By WILLIAM HODGES
I received a call from a prospective customer asking about sales training. My standard policy, at the beginning of any response to an inquiry, is to ask the following question. “What do you want the people attending training to think, know and do when the training is over?
She responded, “Our industry is fraught with fast-buck artists who will say anything to get the sale. I want to develop a reputation for our company of being the exception to the rule. I want the customer to see it as honest, and I want my people to be honest in their dealings with everyone. I want them to think about ways to build customer trust. I want them to know that trust takes a long time to build and can be shattered in a second. As to what I want them to do, I want them to tell the truth, even if it means a short-term loss in order to establish customer confidence for the future.”
Some may think she is being too idealistic. I believe that if she has the courage and the management support to follow through, she will build a rock-solid organization.
Her first goal is easy to attain. In truth, it is not hard to get someone to trust us. There is something down deep in all of us that makes us want to believe the person who says, “Trust me, I wouldn’t lie to you.” I suppose the reason is that it is just too hard to go through life in constant fear that the people we come into contact with are being dishonest. British novelist Graham Greene said it best, “It is impossible to go through life without trust; that is to be imprisoned in the worst cell of all.”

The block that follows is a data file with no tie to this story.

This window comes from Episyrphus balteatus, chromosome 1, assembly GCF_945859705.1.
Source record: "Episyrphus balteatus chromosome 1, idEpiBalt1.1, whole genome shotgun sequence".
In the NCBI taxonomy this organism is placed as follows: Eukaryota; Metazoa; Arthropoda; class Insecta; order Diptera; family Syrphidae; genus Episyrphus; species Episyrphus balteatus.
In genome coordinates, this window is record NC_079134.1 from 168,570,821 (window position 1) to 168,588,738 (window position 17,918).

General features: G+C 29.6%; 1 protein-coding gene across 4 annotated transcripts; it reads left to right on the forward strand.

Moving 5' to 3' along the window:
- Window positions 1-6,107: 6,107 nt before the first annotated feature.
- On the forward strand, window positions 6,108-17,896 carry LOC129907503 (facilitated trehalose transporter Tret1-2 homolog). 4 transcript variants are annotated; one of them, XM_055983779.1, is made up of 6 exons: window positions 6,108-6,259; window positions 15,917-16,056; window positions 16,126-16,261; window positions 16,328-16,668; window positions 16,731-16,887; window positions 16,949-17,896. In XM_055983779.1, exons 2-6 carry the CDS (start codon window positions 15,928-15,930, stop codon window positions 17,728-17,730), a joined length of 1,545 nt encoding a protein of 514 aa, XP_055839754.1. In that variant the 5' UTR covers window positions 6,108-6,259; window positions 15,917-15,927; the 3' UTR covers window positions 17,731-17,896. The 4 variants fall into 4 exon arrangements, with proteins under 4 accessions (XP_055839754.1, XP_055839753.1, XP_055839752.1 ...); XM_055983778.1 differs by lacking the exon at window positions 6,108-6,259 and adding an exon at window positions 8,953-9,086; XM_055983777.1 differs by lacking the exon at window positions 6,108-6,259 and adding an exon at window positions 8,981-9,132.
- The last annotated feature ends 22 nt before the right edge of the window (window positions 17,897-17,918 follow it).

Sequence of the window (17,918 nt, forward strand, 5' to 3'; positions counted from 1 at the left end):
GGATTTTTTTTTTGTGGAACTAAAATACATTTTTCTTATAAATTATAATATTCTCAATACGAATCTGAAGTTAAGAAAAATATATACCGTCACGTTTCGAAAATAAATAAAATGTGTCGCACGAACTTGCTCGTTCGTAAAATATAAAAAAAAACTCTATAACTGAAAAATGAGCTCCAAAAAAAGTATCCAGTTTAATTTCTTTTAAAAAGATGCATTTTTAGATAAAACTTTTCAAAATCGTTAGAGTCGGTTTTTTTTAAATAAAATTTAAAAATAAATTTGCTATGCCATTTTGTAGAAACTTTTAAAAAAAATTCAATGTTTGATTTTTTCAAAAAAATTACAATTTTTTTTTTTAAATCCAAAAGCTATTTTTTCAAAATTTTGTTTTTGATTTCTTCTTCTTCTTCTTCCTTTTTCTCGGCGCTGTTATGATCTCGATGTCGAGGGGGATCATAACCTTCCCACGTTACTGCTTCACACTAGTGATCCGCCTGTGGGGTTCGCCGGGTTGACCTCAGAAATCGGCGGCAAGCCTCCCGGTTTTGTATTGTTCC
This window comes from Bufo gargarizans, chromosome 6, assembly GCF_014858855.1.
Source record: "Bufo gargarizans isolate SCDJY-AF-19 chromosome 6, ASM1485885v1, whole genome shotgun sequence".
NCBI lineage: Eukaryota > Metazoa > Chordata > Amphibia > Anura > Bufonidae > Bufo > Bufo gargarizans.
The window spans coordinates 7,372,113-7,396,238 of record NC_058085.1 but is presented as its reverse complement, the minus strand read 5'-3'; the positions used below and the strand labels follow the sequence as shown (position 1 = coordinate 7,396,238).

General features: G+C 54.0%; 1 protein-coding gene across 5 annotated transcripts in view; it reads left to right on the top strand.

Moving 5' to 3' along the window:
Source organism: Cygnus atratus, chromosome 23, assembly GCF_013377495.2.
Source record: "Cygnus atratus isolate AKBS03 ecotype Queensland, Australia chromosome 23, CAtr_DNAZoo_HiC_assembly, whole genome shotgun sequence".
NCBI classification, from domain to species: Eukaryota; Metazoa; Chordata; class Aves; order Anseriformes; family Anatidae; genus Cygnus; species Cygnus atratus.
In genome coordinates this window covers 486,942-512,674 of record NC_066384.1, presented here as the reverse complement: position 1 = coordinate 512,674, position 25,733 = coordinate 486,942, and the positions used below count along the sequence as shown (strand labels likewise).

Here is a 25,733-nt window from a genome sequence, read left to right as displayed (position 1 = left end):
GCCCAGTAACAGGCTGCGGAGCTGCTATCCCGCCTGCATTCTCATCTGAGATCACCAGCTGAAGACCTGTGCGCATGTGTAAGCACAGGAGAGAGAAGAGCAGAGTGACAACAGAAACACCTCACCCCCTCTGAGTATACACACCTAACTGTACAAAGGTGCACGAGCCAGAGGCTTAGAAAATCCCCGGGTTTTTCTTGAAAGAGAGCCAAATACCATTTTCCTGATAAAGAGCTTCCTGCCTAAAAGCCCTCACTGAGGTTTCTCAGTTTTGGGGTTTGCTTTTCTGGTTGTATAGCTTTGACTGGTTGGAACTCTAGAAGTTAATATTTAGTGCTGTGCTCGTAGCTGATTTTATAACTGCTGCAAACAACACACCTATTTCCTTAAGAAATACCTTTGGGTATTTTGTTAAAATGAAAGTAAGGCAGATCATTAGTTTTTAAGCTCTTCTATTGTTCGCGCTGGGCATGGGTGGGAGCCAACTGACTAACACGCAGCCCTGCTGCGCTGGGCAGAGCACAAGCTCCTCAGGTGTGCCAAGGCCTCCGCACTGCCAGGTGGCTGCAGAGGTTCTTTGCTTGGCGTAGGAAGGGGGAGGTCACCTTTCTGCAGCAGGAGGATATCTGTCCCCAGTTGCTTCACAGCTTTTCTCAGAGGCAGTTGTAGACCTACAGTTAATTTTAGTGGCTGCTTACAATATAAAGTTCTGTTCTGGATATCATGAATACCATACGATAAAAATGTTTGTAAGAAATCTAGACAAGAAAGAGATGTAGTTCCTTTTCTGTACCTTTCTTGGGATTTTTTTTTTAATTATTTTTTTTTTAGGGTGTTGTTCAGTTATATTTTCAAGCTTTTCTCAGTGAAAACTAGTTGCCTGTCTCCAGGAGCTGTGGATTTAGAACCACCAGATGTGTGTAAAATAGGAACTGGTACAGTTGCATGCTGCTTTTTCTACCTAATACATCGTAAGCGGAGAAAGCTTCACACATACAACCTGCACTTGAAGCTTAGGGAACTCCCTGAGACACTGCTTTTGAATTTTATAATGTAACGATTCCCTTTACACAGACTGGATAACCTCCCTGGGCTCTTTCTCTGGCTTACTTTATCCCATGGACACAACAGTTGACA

As to her second point, we must be very careful. Once we have said, “Trust me,” we must live up to that trust, because if we break it, we can expect a violent reaction.
I think President Richard Nixon was a perfect example of how the American people react to someone who betrays their trust. In accepting the presidential nomination in 1969, he told us, “Let us begin by committing ourselves to the truth—to see it like it is, and tell it like it is—to find the truth, to speak the truth, and to live the truth.” People believed him and elected him to office. Well, history has recorded how, with the ferocity of avenging angels, the people reacted to his breach of faith.
Last, I think it is important that her sales force not only tell the truth but do their jobs in such a manner that the truth is understood.
I once had a boss who, in the two years that I worked for him, never told me a lie, yet in that same time led me to believe many things that were not true. You might ask, “How can a truth and a lie exist at the same time?” The answer is that the truth can be calculated to lead the listener to a wrong conclusion. The teller of the “truth” did not lie, but the trust is just as badly broken. I agree with William James who said, “There is no worse lie than a truth, so said as to be misunderstood by those who hear it.”
The man or woman who says, “I never lie,” is most likely lying to someone. All of us at some time have said we liked someone’s new hairdo or dress when we really didn’t. However, the more we lie, the easier it becomes and sooner or later, when we are caught, all our words become suspect. The truth and nothing but the truth may be an unattainable goal, but the closer we can come to it, the more respect we can have for ourselves.
William Hodges is a nationally recognized speaker, trainer and syndicated columnist. He also hosts an interview-format television program, Spotlight on Government, on the Tampa Bay Community Network, that airs Mondays at 8 p.m. (Bright House channel 639, Verizon channel 30) and Wednesdays at 7:30 p.m. (BH channel 638, Verizon channel 36). The shows can also be viewed at hodgesvideos.com. Phone: 813-641-0816. Email: firstname.lastname@example.org Website: billhodges.com.